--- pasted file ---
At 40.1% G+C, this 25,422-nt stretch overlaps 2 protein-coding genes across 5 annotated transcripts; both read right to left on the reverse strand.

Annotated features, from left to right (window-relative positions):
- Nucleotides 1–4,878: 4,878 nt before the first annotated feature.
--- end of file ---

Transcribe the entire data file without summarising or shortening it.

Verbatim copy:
At 40.1% G+C, this 25,422-nt stretch overlaps 2 protein-coding genes across 5 annotated transcripts; both read right to left on the reverse strand.

Annotated features, from left to right (window-relative positions):
- Nucleotides 1–4,878: 4,878 nt before the first annotated feature.